Another from the ARC file! I actually had the privilege of briefly meeting Karin Slaughter at BEA during a booth signing. (It was actually a bit awkward because she was signing with two other authors who I had never heard of, and I couldn’t just say “Sorry, I only want her book,” so I ended up with a couple signed books I probably won’t actually read. Anyway…) She was signing copies of Blindsighted, the first in the popular Grant County series. I haven’t read that one yet, but based on my enjoyment of Pretty Girls (out tomorrow from William Morrow!), which I got after BEA from a William Morrow rep I met, I think Ms. Slaughter might be a new addition to my auto-buy list!
When Julia Scott disappeared at the age of 19, the Scott family was torn apart. Her father, determined to find her abductor, documented his personal research in a series of journals before dying—of grief, many said. Her sisters, Claire and Lydia, grew up to lead very different lives: Claire as the trophy wife of an Atlanta millionaire, and Lydia as the ex-addict single mother of a teenaged daughter. The wounds of their childhood, which never fully healed, are ripped open again when Claire’s husband is murdered.
Now the two sisters, having barely spoken to each other in over a decade, form an uneasy alliance as they try to understand why Paul was murdered. Along the way, they discover more horror than they could have ever imagined—including clues to what happened to their sister almost 25 years ago.
My first thought after finishing the first chapter of this book was “I have to stop reading books where husbands die.” Maybe it’s because I’m still somewhat recently married (less than a year and a half), but it’s something that always makes me pause and has the potential to send me into a funk for days. This husband death was particularly tough because the way he’s described—at least initially—reminded me quite a bit of my own husband. Later, though, not so much, for reasons I’ll let you discover on your own.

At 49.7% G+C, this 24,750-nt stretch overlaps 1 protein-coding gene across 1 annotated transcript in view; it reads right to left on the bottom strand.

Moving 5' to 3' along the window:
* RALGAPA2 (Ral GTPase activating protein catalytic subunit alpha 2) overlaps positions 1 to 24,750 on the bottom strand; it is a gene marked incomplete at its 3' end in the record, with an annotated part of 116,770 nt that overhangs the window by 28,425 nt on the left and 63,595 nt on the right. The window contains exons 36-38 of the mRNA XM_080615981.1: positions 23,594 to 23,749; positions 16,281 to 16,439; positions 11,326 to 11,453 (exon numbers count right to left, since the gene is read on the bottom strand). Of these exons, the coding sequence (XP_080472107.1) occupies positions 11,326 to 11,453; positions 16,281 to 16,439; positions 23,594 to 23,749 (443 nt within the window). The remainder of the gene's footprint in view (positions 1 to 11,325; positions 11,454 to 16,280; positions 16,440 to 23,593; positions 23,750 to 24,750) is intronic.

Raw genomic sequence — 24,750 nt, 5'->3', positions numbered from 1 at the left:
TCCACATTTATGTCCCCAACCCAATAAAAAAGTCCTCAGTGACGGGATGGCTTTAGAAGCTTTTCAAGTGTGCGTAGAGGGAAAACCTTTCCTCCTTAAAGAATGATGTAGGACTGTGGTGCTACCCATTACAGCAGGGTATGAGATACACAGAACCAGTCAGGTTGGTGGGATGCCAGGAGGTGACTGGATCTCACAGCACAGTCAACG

Even though the plot is about Claire and Lydia discovering the secrets that tore apart their childhood, the real story here is about Claire and Lydia learning to trust one another again. Claire, the baby of the family, was quite young when Julia disappeared; she spent most of her life being fiercely protected, and as a middle-aged woman, she knows almost nothing about being on her own, particularly in a time of such turmoil. Lydia, only a few years younger than Julia and much older than Claire, has been through enough shit in her life to know how to keep her head above water even when it seems like the waves will never stop, and it’s her strength and no-bullshit attitude that really propels Claire along until Claire is able to find her own strength. Frankly, I found that while I didn’t really like Claire, I really did root for her and I was happy when she finally figured her shit out and was able to act like a person instead of a prop.
Pretty Girls is intricately woven and extremely raw, and it doesn’t pull punches—just when I thought, “No, she won’t go there,” Slaughter promptly went there. It’s a gripping read, and certain passages are intense enough that I actually had to put the book down for a breather, something that doesn’t often happen to me. And while I can’t say the ending is happy, exactly, those of you who hate unresolved endings like I do will be happy to know that, at the very least, things are tied up pretty neatly.
Definitely pick this one up on preorder or when it comes out! If you’re a fan of Gillian Flynn or S. J. Watson, I think you’ll definitely like Pretty Girls.by